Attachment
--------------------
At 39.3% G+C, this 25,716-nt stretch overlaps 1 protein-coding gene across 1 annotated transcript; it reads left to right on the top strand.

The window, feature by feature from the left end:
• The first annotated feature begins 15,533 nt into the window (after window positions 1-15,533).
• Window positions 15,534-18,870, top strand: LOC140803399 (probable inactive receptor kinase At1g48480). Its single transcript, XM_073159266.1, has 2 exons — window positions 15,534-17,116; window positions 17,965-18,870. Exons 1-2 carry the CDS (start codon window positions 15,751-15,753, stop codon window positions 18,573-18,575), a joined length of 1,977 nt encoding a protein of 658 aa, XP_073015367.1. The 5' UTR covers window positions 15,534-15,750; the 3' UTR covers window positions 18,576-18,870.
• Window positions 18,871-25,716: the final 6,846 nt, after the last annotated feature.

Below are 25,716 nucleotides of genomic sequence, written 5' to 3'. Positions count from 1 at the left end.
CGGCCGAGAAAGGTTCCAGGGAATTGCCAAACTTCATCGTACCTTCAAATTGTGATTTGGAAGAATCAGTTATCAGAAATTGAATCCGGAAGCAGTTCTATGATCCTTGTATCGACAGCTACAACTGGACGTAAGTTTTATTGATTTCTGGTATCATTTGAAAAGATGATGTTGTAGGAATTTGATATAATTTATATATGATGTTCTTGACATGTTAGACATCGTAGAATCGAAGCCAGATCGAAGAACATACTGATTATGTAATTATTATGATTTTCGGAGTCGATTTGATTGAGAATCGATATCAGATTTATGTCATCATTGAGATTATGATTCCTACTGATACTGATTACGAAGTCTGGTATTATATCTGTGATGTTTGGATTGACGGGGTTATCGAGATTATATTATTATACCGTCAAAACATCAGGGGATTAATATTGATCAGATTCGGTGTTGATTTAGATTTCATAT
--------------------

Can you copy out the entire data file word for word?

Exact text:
At 39.3% G+C, this 25,716-nt stretch overlaps 1 protein-coding gene across 1 annotated transcript; it reads left to right on the top strand.

The window, feature by feature from the left end:
• The first annotated feature begins 15,533 nt into the window (after window positions 1-15,533).
• Window positions 15,534-18,870, top strand: LOC140803399 (probable inactive receptor kinase At1g48480). Its single transcript, XM_073159266.1, has 2 exons — window positions 15,534-17,116; window positions 17,965-18,870. Exons 1-2 carry the CDS (start codon window positions 15,751-15,753, stop codon window positions 18,573-18,575), a joined length of 1,977 nt encoding a protein of 658 aa, XP_073015367.1. The 5' UTR covers window positions 15,534-15,750; the 3' UTR covers window positions 18,576-18,870.
• Window positions 18,871-25,716: the final 6,846 nt, after the last annotated feature.

Below are 25,716 nucleotides of genomic sequence, written 5' to 3'. Positions count from 1 at the left end.
CGGCCGAGAAAGGTTCCAGGGAATTGCCAAACTTCATCGTACCTTCAAATTGTGATTTGGAAGAATCAGTTATCAGAAATTGAATCCGGAAGCAGTTCTATGATCCTTGTATCGACAGCTACAACTGGACGTAAGTTTTATTGATTTCTGGTATCATTTGAAAAGATGATGTTGTAGGAATTTGATATAATTTATATATGATGTTCTTGACATGTTAGACATCGTAGAATCGAAGCCAGATCGAAGAACATACTGATTATGTAATTATTATGATTTTCGGAGTCGATTTGATTGAGAATCGATATCAGATTTATGTCATCATTGAGATTATGATTCCTACTGATACTGATTACGAAGTCTGGTATTATATCTGTGATGTTTGGATTGACGGGGTTATCGAGATTATATTATTATACCGTCAAAACATCAGGGGATTAATATTGATCAGATTCGGTGTTGATTTAGATTTCATAT